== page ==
Beethoven at Home


by Maynard Solomon
Schirmer Books, 400 pp., $15.00

W.H. Auden once reviewed, in these pages, Otto Deutsch’s large Documentary Biography of Mozart.1 Without research I can’t be positive that it was the shortest review ever published here, but I’d bet on it. Auden found the whole enterprise redundant, even indecent. Mozart’s life was none of our business; and he would have said the same of Beethoven’s. One admires the purity of this attitude, but Auden himself was not always capable of holding it, for he was interested in great men and liked to pay them homage. And it is easier to do that to a person than to a shelf of books or scores. In celebrating Freud he spoke of a loved master, even of “an important Jew who died in exile”; he mourned a man. And the wonderful epiphonema of his poem might be applied with almost equal justice to Beethoven:

   sad is Eros, builder of cities,
and weeping anarchic Aphrodite.

Once allow this more sublime style of biography and how shall we keep out the more ordinary kind, in which homage takes the form of a passion for postmarks, the journals of innkeepers, memorabilia scribbled on the back of a manuscript; in which reverence is expressed in endless explanations, which, if they fail, at least breed wonder at all there is to explain?

Since facts accumulate and explanations decay, biographies of Beethoven will presumably continue to be written. Readers who want everything will go on consulting Alexander Thayer’s Life of Beethoven in the latest edition (at present this is Elliot Forbes’s, revised 1964, re-revised 1967). Middle-aged laymen may still look back to J.W.N. Sullivan’s Beethoven: His Spiritual Development, now fifty years old. It was very rich, and we may gag a little at the remembered taste. Mr. Solomon’s book is more sober, but may prove standard for the present generation. Without being vast it has much detail; it is up to, and occasionally ahead of, the progress of research. It registers efficiently Beethoven’s Times, and records, with modest conviction, the Life and its psychopathology.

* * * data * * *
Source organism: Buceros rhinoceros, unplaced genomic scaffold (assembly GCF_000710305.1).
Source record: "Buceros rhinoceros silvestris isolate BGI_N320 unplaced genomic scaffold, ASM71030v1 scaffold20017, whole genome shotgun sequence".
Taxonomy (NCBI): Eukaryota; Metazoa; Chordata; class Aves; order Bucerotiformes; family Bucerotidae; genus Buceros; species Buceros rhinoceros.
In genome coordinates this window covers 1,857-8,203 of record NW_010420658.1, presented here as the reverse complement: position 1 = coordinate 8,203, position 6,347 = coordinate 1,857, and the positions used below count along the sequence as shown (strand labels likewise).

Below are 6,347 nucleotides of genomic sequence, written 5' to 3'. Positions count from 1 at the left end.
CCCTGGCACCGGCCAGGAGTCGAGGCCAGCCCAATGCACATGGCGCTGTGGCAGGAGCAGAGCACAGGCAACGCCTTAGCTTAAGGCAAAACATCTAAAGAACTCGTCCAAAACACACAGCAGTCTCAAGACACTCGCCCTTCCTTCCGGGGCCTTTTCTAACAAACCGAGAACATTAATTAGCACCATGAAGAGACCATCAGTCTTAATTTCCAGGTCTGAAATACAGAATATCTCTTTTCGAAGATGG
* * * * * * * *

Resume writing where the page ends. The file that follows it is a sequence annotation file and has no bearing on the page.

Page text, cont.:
The Audenesque objection would be that all this, however serious, is gossip, and tells us nothing about the music. Knowing that love made him weep his pints, and that his father beat him, will not help us to understand how he came to write the Piano Trios, op. 1, much less the Hammerklavier Sonata and the Grosse Fuge. And that is true. All we get is a great man’s Life. And Beethoven’s, though he was recognized as a great man and often, though with some unease, behaved like one, lacks the color and variety that great men’s lives should have. Bonn, and Vienna with its environs, represent virtually the whole of his world. He threatened to go to Paris, but stayed at home; he might have gone to London, but didn’t; he even spoke of emigrating to the New World, but died in Vienna. His love affairs were abortive, his friendships sentimental but shallow, his intervention in…

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